# $Id: Chronos.pm,v 1.8 2002/09/17 00:20:17 nomis80 Exp $ # # Copyright (C) 2002 Linux Québec Technologies # # This file is part of Chronos. # # Chronos is free software; you can redistribute it and/or modify # it under the terms of the GNU General Public License as published by # the Free Software Foundation; either version 2 of the License, or # (at your option) any later version. # # Chronos is distributed in the hope that it will be useful, # but WITHOUT ANY WARRANTY; without even the implied warranty of # MERCHANTABILITY or FITNESS FOR A PARTICULAR PURPOSE. See the # GNU General Public License for more details. # # You should have received a copy of the GNU General Public License # along with Foobar; if not, write to the Free Software # Foundation, Inc., 59 Temple Place, Suite 330, Boston, MA 02111-1307 USA # package Chronos; use strict; use Chronos::Static qw(to_date from_date from_time Compare_YMD); use Apache::DBI; use Apache::Constants qw(:response); use Date::Calc qw(:all); use Chronos::Action::Showday; use Chronos::Action::EditEvent; use Chronos::Action::SaveEvent; use Apache::Request; use Chronos::Action::Showmonth; use Chronos::Action::Showweek; use Chronos::Action::EditTask; use Chronos::Action::SaveTask; use Chronos::Action::UserPrefs; use Chronos::Action::SaveUserPrefs; use Chronos::Action::GetFile; use Chronos::Action::DelFile; use HTML::Entities; use POSIX qw(strftime); our $VERSION = "1.1.6"; sub VERSION { $VERSION } sub handler { my $r = shift; my $chronos = Chronos->new($r); # Bon, ça fait deux heures que je gosse sur une requête POST qui marchait # pas et je viens de découvrir quelque chose de vraiment mongol. Voici une # petite quote de "man Apache": # # $r->content # The $r->content method will return the entity body read from the # client, but only if the request content type is "applica- # tion/x-www-form-urlencoded". When called in a scalar context, # the entire string is returned. When called in a list context, a # list of parsed key => value pairs are returned. *NOTE*: you can # only ask for this once, as the entire body is read from the # client. # # La petite note à la fin fait toute la différence. Si je donne des # paramètres en POST, ils vont être "oubliés" rendu ici parce que # Chronos::Authz doit savoir quel type d'action on essait de faire pour # pouvoir autoriser ou non. C'est pour ça qu'on doit checker pour # l'autorisation ici et non dans un module à part. # Each action has its own authorization (not authentication) mechanism based # on the user's privileges. if ( $chronos->action->authorized ) { return $chronos->go; } else { # We are not authorized, print a nice error message in the logs # The user is the real username that has been entered in the login # dialog box. my $user = $chronos->user; my $action = $chronos->{r}->param('action'); # The object is the user on which $user is acting. Usually $object eq # $user, but a $user can act on a different $object if that $user has # enough privileges. my $object = $chronos->{r}->param('object'); $r->note_basic_auth_failure; $r->log_reason( "user $user: not authorized (action: $action, object: $object)"); return AUTH_REQUIRED; } } sub new { my $self = shift; my $class = ref($self) || $self; # We use Apache::Request for it's easy CGI request parsing. It is accessible # in the 'r' member of a Chronos object. my $r = Apache::Request->new(shift); return bless { r => $r }, $class; } # This is sort of the main function. At this point, we are authorized. The goal # is to execute the requested action and send the results back to the user. Some # side-effects (like sending confirmation email) can happen too. sub go { my $self = shift; # The language is stored in each user's properties as a two-letter code. my $lang = $self->lang; # We pass the two letter code to Date::Calc so that it switches language. # There might be a problem here with a race condition if two users of # different languages try to access Chronos at the same time. I still # haven't witnessed it, so it might not be a race condition after all. Language( Decode_Language($lang) ); # This is set so that date & time formats passed to POSIX::strftime() get # localized. Again, maybe a race condition, maybe not. $ENV{LC_TIME} = $lang; # There are many types of actions. An action advertises its type by use of # the redirect() function or the freeform() function. if ( $self->action->redirect ) { # A redirect action sends its own content to the user along with a # Location: header. $self->action->content; # Our task is now to send the REDIRECT code so that the action's # Location: header takes effect. return REDIRECT; } elsif ( $self->action->freeform ) { # A freeform action can do anything. We just call its execute() method # and let it go. return $self->action->execute; } else { # A normal action fits in a predefined mold. # A standard header is printed. $self->header; # Then the body, which can be pretty much anything. $self->body; # A standard footer. $self->footer; # Then we send the page. The action does not send the page itself. $self->sendpage; return OK; } } # This function returns the two-letter language code of the passed username. The # default is English, even though the language should always be defined. sub lang { my $self = shift; my $dbh = $self->dbh; my $user_quoted = $dbh->quote( $self->user ); my $lang = $dbh->selectrow_array("SELECT lang FROM user WHERE user = $user_quoted") || 'en'; return $lang; } # This function prints a standard header. sub header { my $self = shift; my $object = $self->action->object; my $user = $self->user; my $text = $self->gettext; my $dbh = $self->dbh; my $uri = $self->{r}->uri; my ( $year, $month, $day ) = $self->day; # If the user is viewing today's showday, refresh every hour. When the user # leaves for the night, he'll come back in the morning with a showday # automagically showing tomorrow! (or today, whatever) my @today = Today(); if ( $self->{r}->param('action') eq 'showday' and $today[0] == $year and $today[1] == $month and $today[2] == $day ) { $self->{r}->header_out( 'Refresh', "3600;url=$uri?action=showday&object=$object" ); } # That's the standard header. Note the use of Chronos::stylesheet() and # Chronos::javascript(). $self->{page} .= < Chronos $VERSION: $object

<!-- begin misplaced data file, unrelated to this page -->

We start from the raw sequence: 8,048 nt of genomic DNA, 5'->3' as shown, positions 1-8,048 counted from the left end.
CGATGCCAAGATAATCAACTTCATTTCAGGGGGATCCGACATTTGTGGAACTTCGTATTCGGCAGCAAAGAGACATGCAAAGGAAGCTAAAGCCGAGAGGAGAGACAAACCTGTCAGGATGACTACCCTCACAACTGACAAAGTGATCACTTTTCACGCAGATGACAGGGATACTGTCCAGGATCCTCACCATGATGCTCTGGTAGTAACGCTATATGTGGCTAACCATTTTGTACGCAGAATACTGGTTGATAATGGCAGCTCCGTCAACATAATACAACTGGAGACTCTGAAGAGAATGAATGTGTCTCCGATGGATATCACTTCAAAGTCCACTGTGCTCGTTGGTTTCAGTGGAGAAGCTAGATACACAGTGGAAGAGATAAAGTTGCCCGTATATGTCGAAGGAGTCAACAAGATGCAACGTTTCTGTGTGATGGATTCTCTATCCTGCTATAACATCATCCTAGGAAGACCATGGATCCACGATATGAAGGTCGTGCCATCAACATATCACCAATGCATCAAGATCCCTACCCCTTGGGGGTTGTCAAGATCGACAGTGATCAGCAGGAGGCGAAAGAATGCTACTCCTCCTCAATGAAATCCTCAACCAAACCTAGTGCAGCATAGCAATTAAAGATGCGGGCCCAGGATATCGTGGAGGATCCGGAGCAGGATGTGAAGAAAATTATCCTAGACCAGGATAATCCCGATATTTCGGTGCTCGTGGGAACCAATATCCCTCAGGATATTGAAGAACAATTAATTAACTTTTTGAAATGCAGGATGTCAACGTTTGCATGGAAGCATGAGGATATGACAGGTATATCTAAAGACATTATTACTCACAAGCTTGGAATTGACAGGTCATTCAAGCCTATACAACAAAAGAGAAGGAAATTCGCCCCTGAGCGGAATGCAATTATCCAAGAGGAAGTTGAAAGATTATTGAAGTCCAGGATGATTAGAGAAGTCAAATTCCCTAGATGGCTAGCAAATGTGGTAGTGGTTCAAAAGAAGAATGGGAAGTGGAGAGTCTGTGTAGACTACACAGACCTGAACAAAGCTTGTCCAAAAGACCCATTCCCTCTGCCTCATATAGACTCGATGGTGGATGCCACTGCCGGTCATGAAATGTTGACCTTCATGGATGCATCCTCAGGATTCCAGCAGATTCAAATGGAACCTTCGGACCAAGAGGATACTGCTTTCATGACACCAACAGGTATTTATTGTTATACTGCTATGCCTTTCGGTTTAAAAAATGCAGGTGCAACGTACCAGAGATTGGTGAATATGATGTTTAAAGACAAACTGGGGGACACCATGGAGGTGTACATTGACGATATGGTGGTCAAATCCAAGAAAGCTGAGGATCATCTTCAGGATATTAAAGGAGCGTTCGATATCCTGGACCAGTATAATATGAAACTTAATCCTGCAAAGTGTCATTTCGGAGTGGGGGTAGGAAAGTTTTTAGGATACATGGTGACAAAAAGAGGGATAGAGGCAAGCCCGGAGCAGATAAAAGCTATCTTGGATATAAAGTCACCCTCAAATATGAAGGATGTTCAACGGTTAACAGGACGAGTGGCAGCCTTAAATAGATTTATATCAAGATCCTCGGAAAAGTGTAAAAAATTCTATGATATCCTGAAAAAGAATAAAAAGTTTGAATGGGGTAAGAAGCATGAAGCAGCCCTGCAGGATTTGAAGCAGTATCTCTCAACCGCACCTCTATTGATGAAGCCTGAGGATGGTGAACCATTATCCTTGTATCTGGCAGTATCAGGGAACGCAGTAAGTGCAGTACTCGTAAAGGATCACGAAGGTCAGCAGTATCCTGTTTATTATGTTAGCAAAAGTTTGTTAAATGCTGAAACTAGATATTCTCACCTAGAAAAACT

Chronos $VERSION - $user